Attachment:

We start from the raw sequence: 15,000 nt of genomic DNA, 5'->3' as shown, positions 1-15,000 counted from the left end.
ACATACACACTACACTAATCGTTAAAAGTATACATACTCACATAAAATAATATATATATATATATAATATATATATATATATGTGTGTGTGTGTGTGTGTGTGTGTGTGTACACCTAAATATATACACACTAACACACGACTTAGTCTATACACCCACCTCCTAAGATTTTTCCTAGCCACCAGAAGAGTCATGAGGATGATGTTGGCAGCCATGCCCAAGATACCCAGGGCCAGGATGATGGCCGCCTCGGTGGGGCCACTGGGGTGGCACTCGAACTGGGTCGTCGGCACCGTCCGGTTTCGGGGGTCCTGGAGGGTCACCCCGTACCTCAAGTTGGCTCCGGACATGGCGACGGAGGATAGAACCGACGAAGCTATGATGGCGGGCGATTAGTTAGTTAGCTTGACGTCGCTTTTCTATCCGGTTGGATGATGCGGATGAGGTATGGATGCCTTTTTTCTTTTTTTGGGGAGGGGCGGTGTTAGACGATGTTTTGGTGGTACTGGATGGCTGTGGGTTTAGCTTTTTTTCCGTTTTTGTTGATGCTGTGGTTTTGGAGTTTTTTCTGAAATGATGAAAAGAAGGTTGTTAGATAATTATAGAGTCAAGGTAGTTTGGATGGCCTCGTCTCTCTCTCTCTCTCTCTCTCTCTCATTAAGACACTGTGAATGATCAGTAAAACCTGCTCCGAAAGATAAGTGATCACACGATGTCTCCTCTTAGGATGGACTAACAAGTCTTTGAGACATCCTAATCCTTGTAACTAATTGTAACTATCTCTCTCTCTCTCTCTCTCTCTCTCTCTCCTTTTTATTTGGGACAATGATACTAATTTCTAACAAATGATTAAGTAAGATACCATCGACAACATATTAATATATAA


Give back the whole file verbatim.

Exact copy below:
We start from the raw sequence: 15,000 nt of genomic DNA, 5'->3' as shown, positions 1-15,000 counted from the left end.
ACATACACACTACACTAATCGTTAAAAGTATACATACTCACATAAAATAATATATATATATATATAATATATATATATATATGTGTGTGTGTGTGTGTGTGTGTGTGTGTACACCTAAATATATACACACTAACACACGACTTAGTCTATACACCCACCTCCTAAGATTTTTCCTAGCCACCAGAAGAGTCATGAGGATGATGTTGGCAGCCATGCCCAAGATACCCAGGGCCAGGATGATGGCCGCCTCGGTGGGGCCACTGGGGTGGCACTCGAACTGGGTCGTCGGCACCGTCCGGTTTCGGGGGTCCTGGAGGGTCACCCCGTACCTCAAGTTGGCTCCGGACATGGCGACGGAGGATAGAACCGACGAAGCTATGATGGCGGGCGATTAGTTAGTTAGCTTGACGTCGCTTTTCTATCCGGTTGGATGATGCGGATGAGGTATGGATGCCTTTTTTCTTTTTTTGGGGAGGGGCGGTGTTAGACGATGTTTTGGTGGTACTGGATGGCTGTGGGTTTAGCTTTTTTTCCGTTTTTGTTGATGCTGTGGTTTTGGAGTTTTTTCTGAAATGATGAAAAGAAGGTTGTTAGATAATTATAGAGTCAAGGTAGTTTGGATGGCCTCGTCTCTCTCTCTCTCTCTCTCTCTCTCATTAAGACACTGTGAATGATCAGTAAAACCTGCTCCGAAAGATAAGTGATCACACGATGTCTCCTCTTAGGATGGACTAACAAGTCTTTGAGACATCCTAATCCTTGTAACTAATTGTAACTATCTCTCTCTCTCTCTCTCTCTCTCTCTCTCCTTTTTATTTGGGACAATGATACTAATTTCTAACAAATGATTAAGTAAGATACCATCGACAACATATTAATATATAA